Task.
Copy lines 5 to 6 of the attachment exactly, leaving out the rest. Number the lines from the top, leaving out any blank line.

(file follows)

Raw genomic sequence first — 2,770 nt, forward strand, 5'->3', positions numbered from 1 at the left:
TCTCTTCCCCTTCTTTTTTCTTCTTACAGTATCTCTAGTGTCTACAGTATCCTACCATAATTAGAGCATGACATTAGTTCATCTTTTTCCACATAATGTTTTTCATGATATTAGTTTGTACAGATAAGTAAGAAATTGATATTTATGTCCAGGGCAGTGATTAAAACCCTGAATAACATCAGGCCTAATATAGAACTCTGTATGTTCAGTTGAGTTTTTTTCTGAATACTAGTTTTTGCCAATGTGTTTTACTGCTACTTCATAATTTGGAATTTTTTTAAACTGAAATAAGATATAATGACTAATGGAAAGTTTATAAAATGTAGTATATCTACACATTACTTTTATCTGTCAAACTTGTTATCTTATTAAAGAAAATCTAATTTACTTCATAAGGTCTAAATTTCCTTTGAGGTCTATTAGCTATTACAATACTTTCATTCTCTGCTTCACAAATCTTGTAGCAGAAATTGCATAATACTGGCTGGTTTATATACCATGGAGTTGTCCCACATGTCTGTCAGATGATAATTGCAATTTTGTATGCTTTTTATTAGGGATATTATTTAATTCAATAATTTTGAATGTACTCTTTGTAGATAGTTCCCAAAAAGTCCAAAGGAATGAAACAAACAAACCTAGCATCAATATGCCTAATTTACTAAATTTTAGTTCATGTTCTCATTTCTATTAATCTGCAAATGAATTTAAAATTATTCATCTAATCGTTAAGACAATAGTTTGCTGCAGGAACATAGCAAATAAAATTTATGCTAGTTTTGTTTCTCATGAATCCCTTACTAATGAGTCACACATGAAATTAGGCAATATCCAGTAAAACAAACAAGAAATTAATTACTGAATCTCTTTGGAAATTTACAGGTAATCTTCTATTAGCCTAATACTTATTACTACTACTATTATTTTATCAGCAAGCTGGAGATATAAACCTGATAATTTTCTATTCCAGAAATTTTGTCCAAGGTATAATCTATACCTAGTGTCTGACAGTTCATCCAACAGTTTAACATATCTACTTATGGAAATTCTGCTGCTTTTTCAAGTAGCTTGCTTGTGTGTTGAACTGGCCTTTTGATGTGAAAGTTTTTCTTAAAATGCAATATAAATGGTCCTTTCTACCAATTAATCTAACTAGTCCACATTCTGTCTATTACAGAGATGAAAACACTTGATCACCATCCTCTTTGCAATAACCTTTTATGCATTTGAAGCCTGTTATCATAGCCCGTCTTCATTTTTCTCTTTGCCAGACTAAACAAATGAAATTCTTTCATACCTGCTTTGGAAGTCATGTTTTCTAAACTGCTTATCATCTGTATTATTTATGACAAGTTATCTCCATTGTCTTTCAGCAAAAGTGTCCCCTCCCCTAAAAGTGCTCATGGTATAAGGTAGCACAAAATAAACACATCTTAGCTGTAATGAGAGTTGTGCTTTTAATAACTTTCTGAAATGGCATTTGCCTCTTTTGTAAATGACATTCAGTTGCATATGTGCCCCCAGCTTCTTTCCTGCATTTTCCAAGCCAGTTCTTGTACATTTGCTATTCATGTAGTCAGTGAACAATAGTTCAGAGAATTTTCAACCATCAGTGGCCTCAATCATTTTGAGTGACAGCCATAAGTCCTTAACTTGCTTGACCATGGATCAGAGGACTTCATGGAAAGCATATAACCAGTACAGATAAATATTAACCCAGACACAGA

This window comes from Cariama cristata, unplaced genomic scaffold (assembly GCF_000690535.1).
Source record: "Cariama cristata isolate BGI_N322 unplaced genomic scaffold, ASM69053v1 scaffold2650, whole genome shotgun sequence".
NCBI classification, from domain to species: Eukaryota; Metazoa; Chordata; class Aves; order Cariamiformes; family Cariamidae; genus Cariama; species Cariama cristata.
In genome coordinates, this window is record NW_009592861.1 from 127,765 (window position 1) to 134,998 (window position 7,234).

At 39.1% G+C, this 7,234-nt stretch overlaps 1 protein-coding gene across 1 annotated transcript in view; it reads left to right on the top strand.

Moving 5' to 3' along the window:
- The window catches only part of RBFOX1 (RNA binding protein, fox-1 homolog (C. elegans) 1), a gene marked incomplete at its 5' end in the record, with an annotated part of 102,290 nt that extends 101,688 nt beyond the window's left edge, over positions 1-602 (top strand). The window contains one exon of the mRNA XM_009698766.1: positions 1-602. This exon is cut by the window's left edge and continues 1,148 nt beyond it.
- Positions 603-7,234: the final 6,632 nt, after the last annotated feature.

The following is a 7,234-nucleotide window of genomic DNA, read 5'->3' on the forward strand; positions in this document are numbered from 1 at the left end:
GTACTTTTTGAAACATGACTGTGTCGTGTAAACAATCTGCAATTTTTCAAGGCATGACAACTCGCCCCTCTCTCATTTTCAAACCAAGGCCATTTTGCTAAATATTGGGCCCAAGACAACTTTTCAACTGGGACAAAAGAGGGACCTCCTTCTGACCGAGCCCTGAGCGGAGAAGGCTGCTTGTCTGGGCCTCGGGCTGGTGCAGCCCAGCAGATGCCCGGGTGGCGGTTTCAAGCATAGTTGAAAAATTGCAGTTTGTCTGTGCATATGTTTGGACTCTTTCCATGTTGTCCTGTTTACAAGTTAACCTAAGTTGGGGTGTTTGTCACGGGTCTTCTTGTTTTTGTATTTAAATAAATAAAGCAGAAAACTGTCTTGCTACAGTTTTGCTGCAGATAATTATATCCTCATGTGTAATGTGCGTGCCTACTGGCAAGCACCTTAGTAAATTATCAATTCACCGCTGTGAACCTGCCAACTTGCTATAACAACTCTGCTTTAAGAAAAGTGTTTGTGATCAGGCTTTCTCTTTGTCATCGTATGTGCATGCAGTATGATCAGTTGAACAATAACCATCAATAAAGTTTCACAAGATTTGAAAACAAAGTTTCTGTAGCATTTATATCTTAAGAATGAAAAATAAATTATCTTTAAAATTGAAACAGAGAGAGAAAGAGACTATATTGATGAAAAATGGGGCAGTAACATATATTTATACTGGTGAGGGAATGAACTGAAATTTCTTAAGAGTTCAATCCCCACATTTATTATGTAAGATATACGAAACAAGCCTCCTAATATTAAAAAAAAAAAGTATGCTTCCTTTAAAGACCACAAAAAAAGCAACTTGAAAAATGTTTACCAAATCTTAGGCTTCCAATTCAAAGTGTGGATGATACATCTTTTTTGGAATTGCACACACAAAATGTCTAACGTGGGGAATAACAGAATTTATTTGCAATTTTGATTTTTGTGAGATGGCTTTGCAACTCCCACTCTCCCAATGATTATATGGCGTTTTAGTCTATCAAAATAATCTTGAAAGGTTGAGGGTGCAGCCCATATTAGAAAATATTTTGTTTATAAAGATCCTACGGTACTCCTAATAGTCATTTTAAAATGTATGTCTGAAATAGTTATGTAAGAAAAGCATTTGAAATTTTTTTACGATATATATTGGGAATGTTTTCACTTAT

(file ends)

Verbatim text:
NCBI classification, from domain to species: Eukaryota; Metazoa; Chordata; class Aves; order Cariamiformes; family Cariamidae; genus Cariama; species Cariama cristata.
In genome coordinates, this window is record NW_009592861.1 from 127,765 (window position 1) to 134,998 (window position 7,234).